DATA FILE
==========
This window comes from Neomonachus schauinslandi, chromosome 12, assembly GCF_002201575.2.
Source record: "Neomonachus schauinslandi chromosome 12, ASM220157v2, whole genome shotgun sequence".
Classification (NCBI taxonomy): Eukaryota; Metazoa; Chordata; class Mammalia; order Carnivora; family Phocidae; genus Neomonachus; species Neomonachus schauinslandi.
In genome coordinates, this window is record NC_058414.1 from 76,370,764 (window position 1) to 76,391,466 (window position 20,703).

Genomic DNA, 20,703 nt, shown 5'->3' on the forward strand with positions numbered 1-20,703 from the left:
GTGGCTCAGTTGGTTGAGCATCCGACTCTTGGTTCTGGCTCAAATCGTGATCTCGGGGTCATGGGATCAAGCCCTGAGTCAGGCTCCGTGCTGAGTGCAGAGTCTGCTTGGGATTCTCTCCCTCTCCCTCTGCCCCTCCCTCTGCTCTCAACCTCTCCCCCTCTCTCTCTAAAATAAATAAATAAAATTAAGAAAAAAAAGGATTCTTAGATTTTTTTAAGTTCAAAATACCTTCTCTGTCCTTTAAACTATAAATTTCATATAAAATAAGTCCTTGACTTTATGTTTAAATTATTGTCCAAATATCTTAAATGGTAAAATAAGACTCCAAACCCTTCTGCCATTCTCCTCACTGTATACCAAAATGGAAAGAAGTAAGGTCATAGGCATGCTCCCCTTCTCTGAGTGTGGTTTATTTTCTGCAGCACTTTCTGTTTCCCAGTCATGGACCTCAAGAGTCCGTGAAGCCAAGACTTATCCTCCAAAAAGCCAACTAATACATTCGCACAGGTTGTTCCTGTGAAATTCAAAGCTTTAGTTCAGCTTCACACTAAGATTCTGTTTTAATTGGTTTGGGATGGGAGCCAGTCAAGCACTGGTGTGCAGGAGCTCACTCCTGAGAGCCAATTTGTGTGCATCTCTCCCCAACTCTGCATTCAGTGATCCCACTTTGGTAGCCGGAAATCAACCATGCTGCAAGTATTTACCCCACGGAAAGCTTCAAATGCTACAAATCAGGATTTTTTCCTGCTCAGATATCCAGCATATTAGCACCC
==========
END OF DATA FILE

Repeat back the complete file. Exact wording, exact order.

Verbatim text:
This window comes from Neomonachus schauinslandi, chromosome 12, assembly GCF_002201575.2.
Source record: "Neomonachus schauinslandi chromosome 12, ASM220157v2, whole genome shotgun sequence".
Classification (NCBI taxonomy): Eukaryota; Metazoa; Chordata; class Mammalia; order Carnivora; family Phocidae; genus Neomonachus; species Neomonachus schauinslandi.
In genome coordinates, this window is record NC_058414.1 from 76,370,764 (window position 1) to 76,391,466 (window position 20,703).

Genomic DNA, 20,703 nt, shown 5'->3' on the forward strand with positions numbered 1-20,703 from the left:
GTGGCTCAGTTGGTTGAGCATCCGACTCTTGGTTCTGGCTCAAATCGTGATCTCGGGGTCATGGGATCAAGCCCTGAGTCAGGCTCCGTGCTGAGTGCAGAGTCTGCTTGGGATTCTCTCCCTCTCCCTCTGCCCCTCCCTCTGCTCTCAACCTCTCCCCCTCTCTCTCTAAAATAAATAAATAAAATTAAGAAAAAAAAGGATTCTTAGATTTTTTTAAGTTCAAAATACCTTCTCTGTCCTTTAAACTATAAATTTCATATAAAATAAGTCCTTGACTTTATGTTTAAATTATTGTCCAAATATCTTAAATGGTAAAATAAGACTCCAAACCCTTCTGCCATTCTCCTCACTGTATACCAAAATGGAAAGAAGTAAGGTCATAGGCATGCTCCCCTTCTCTGAGTGTGGTTTATTTTCTGCAGCACTTTCTGTTTCCCAGTCATGGACCTCAAGAGTCCGTGAAGCCAAGACTTATCCTCCAAAAAGCCAACTAATACATTCGCACAGGTTGTTCCTGTGAAATTCAAAGCTTTAGTTCAGCTTCACACTAAGATTCTGTTTTAATTGGTTTGGGATGGGAGCCAGTCAAGCACTGGTGTGCAGGAGCTCACTCCTGAGAGCCAATTTGTGTGCATCTCTCCCCAACTCTGCATTCAGTGATCCCACTTTGGTAGCCGGAAATCAACCATGCTGCAAGTATTTACCCCACGGAAAGCTTCAAATGCTACAAATCAGGATTTTTTCCTGCTCAGATATCCAGCATATTAGCACCC